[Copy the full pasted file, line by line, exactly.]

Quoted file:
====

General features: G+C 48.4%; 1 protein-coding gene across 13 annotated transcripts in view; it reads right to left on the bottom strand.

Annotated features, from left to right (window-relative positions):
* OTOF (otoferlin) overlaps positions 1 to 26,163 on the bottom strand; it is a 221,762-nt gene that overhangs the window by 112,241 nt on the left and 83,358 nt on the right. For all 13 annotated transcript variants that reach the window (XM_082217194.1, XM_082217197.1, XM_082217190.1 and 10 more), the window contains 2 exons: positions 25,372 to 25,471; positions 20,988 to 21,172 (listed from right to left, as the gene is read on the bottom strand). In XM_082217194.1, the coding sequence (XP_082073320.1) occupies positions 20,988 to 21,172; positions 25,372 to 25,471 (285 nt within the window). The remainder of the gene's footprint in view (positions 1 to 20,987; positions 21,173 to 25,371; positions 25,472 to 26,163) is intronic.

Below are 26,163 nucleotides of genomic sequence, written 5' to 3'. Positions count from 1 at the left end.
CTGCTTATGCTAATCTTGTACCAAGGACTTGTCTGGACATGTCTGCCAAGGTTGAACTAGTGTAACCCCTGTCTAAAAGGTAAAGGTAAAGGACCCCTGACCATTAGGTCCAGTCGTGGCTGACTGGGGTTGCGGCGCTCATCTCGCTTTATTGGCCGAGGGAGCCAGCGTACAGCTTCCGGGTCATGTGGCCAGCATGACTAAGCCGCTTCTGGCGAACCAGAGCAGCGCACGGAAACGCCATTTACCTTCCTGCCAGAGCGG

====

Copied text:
General features: G+C 48.4%; 1 protein-coding gene across 13 annotated transcripts in view; it reads right to left on the bottom strand.

Annotated features, from left to right (window-relative positions):
* OTOF (otoferlin) overlaps positions 1 to 26,163 on the bottom strand; it is a 221,762-nt gene that overhangs the window by 112,241 nt on the left and 83,358 nt on the right. For all 13 annotated transcript variants that reach the window (XM_082217194.1, XM_082217197.1, XM_082217190.1 and 10 more), the window contains 2 exons: positions 25,372 to 25,471; positions 20,988 to 21,172 (listed from right to left, as the gene is read on the bottom strand). In XM_082217194.1, the coding sequence (XP_082073320.1) occupies positions 20,988 to 21,172; positions 25,372 to 25,471 (285 nt within the window). The remainder of the gene's footprint in view (positions 1 to 20,987; positions 21,173 to 25,371; positions 25,472 to 26,163) is intronic.

Below are 26,163 nucleotides of genomic sequence, written 5' to 3'. Positions count from 1 at the left end.
CTGCTTATGCTAATCTTGTACCAAGGACTTGTCTGGACATGTCTGCCAAGGTTGAACTAGTGTAACCCCTGTCTAAAAGGTAAAGGTAAAGGACCCCTGACCATTAGGTCCAGTCGTGGCTGACTGGGGTTGCGGCGCTCATCTCGCTTTATTGGCCGAGGGAGCCAGCGTACAGCTTCCGGGTCATGTGGCCAGCATGACTAAGCCGCTTCTGGCGAACCAGAGCAGCGCACGGAAACGCCATTTACCTTCCTGCCAGAGCGG